“Like I’m so far away it won’t kill me? Since you can’t disarm it, I’ll have to carry it to someone who can. Hurry.”

He took a deep breath and held out the shoebox. “This goes against my sense of chivalry.”

“Screw chivalry.” She reached for the box — but he pulled it away from her grasp.

“I’ll have you know I’m a gentleman.”

“And the School for Gentlemen taught you that take off my pants is a polite greeting?”

“Is please take this bomb off my hands an improvement?” He gave a tight-lipped sigh. “I don’t like handing this to a woman.”

But he did it anyway. Holding the box reassured her . . .for a moment. Just an everyday shoebox, heavier than most, but just a shoebox. “Maybe you aren’t as dumb as you look.”

In truth, she hadn’t paid enough attention to know if he looked like a genius or a dunce. A bomb-disposal pro would be trained to handle terror fear yet remain polite, but she was just a timid tech writer holding death in her hands. That was the best excuse for rudeness she’d ever had, but still… “Look, I apologize for –”

“Get moving!”

Mindful of the metal shard, she wriggled backward. Despite the cool air, sweat ran down her temples and tickled between her breasts. “I’m out of the tunnel. How much longer now until the message warned that the bomb” — a bomb she held in her hands, and she was very attached to her hands — “is supposed to explode?”

“Seven minutes, eighteen seconds.”

She wasn’t surprised at the precision of his answer. Kwadrans, who hailed from the future of an alternate Earth, had tiny computers-slash-thought-activated-radios implanted under their collarbones. One of these days, she wanted an implant for herself, if she lived that long. Which, at the moment, was doubtful.

She retraced her steps to the ladder leading off the Lontreau engine. Getting out of the ship would take a while, leaving almost no time for bomb disposal experts to work, but that wasn’t her problem.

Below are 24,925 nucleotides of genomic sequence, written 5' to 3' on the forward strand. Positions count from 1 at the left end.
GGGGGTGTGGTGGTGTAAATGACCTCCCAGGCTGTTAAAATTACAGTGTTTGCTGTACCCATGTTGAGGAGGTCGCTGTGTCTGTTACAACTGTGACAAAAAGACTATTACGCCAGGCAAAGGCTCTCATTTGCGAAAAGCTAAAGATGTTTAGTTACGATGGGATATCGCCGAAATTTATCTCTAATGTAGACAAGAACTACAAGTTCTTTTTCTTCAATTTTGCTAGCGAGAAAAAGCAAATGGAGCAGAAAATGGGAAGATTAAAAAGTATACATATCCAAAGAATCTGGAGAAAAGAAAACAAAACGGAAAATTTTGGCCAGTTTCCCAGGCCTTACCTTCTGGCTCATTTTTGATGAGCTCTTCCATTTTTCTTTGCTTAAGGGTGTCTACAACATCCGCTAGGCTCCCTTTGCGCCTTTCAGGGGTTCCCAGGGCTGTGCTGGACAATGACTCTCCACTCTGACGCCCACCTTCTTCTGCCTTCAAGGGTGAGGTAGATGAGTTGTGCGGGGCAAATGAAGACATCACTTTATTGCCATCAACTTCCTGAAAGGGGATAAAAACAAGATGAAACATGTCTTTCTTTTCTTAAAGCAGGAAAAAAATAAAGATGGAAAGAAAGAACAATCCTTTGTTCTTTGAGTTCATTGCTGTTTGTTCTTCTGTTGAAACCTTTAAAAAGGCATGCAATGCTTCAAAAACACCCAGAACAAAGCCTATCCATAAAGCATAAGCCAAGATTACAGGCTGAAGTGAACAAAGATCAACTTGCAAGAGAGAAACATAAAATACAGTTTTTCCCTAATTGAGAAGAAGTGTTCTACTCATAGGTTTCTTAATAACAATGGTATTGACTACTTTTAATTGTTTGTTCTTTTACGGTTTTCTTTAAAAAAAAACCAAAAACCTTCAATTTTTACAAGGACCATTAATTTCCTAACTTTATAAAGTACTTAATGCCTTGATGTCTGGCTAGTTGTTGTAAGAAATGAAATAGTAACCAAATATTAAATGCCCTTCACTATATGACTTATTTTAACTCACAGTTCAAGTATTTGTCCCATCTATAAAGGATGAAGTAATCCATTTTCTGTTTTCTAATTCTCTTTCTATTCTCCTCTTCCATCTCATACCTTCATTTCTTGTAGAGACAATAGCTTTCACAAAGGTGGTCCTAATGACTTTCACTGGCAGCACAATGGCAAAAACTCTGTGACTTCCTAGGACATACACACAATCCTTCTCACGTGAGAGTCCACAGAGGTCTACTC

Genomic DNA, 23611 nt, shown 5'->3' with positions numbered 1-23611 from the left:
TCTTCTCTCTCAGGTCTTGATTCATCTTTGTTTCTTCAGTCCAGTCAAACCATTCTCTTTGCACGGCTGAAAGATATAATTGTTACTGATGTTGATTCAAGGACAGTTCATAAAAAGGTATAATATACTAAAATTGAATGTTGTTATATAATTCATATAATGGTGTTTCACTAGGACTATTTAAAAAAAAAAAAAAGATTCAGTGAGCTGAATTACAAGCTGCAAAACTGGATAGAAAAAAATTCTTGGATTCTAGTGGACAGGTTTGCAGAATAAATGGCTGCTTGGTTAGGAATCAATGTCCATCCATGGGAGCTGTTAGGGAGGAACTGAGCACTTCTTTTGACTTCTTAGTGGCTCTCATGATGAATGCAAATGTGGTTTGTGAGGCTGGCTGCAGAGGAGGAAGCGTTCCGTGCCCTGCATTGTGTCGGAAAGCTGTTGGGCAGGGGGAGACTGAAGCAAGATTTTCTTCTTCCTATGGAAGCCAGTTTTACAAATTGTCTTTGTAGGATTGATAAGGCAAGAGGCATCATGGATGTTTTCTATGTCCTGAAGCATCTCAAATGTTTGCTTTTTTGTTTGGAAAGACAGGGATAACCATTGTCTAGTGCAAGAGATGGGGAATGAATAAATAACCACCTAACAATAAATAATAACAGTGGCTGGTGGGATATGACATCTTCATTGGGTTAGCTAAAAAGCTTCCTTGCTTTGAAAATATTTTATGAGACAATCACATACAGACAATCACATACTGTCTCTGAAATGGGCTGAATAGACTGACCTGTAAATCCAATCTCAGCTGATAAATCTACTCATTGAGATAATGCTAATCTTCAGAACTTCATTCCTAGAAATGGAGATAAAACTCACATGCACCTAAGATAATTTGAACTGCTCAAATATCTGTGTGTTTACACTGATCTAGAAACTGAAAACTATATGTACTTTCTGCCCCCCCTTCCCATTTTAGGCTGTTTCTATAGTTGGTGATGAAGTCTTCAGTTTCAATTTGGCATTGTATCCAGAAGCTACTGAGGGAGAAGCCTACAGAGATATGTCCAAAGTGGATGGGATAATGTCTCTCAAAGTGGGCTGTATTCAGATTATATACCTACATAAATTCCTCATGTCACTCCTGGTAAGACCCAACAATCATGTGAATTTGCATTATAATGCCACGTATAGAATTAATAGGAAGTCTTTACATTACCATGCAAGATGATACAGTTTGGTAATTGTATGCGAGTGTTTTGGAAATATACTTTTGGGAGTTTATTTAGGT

Uh . . . yes, it was.

She cradled the bomb in one arm until she reached the bottom of the ladder. The Kwadran was right behind her, shining her flashlight to help her see.

He jumped down the last four rungs. “Hand it over.”

From the front, Kwadran shorts left little to the imagination…which was a stupid thing to think about at a time like this.

“Give it, you stubborn American. You move too slowly.”

“Carefully,” she corrected. “I move carefully.”

“No time for careful.” He seized the box, hugged it in the crook of his arm like a running back, and raced away.

“You’ll kill us both, you moron.” She followed as he dodged around a tall air filtration casing. He was taking a different route through the machinery than she had. Was it faster or slower? No time even to speculate. With a reckless burst of speed, she caught up to him.

“You’re fast,” he said as he vaulted over an insulated sewer pipe and rounded the purifier complex.

“Track team at The University of Arizona. But I’m surprised” — she slowed to climb over the warm sewer pipe — “to hear a Kwadran admit an American can do anything well.”

He glanced back at her. She wished he wouldn’t do that. If he ran into something, the bomb might explode almost in her face. It wasn’t a world-class face, but her head would look bloody awful without it.

Reaching an open stretch, he sprinted. “You dislike Kwadrans?”

“Stuff a sock in it and run.”

Too late, she realized she should’ve denied her disdain for the aliens. Even though he was just a security flunky who’d skipped bomb disposal class, her careless admission might go on her record, and if the Kwadrans started investigating, they’d discover her secret tragedy. She’d get kicked off the project before they’d finished thanking her for saving the starship.